- The remedies are non-invasive: No homeopathic remedy involves surgical procedures or invasive techniques. So, there is absolutely no chance of infection or further complication. The medicines and therapies are also aimed at eliminating the root cause of the disorder instead of just providing temporary relief from the symptoms.
- It is an individualized form of treatment: A homeopathic practitioner evaluates the patient's overall health and discusses his problems and expectations before prescribing treatment. All the homeopathic remedies are made with the individual's specific climatic conditions, allergies, stress factors, food habits and lifestyle in mind. Homeopathy also optimizes the immune system and it is equally effective for physical and psychological disorders.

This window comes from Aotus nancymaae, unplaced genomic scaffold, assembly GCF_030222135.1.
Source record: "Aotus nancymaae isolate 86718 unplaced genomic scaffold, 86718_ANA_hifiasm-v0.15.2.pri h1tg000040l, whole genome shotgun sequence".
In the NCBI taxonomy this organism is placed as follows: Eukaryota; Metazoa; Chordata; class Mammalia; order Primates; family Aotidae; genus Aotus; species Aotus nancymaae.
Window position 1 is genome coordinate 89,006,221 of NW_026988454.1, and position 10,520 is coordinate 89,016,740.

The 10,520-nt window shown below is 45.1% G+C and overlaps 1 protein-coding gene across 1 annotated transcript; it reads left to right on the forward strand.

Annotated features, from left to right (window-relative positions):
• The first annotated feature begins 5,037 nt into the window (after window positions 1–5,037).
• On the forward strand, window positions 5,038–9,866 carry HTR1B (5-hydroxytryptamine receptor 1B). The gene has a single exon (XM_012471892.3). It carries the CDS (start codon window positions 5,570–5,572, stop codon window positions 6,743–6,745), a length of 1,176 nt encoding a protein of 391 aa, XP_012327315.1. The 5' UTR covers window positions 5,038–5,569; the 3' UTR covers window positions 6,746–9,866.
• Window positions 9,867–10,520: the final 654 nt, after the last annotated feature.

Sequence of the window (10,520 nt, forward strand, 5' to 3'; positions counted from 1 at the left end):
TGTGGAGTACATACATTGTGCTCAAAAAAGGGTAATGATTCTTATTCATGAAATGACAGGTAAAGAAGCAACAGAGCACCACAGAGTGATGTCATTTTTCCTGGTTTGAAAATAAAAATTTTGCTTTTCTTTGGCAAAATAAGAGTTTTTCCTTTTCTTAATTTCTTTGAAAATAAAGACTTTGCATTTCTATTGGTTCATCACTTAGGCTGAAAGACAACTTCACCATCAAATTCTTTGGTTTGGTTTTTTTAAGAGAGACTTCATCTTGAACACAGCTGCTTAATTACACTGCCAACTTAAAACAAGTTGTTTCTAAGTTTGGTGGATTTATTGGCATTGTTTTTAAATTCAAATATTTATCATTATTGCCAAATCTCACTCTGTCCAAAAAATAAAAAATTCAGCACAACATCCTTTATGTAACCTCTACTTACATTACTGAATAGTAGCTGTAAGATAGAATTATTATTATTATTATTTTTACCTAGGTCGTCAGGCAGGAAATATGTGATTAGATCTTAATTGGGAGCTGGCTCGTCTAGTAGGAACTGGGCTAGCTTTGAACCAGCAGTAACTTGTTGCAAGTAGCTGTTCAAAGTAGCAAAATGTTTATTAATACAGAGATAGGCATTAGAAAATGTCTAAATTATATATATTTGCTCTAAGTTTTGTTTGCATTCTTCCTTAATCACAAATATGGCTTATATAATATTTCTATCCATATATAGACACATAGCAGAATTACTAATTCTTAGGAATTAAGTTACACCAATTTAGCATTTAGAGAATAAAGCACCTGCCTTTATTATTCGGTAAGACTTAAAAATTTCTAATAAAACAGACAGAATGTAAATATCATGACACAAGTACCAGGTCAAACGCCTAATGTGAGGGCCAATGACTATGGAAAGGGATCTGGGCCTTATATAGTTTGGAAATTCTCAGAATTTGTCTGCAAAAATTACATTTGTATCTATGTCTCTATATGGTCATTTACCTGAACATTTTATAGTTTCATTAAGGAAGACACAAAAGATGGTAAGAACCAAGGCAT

- Homeopathic medicines are easily accessible: Homeopathic remedies are available in most places as they are made directly from the abundant natural resources. There are also several alternatives to a medicine depending on the kind of plants and minerals found in a particular region. Moreover, the medicines do not have an expiration date and can be stored for a long period of time, if kept properly.
- Homeopathic medicines are not addictive: Once the disease is healed, the person can easily stop using the medicines since they have no addictive property. This is because the active ingredient is used in minute quantity in homeopathic medication. Hence, these remedies are also safe for infants, children, pregnant and breastfeeding women, aged people and people with addiction problems.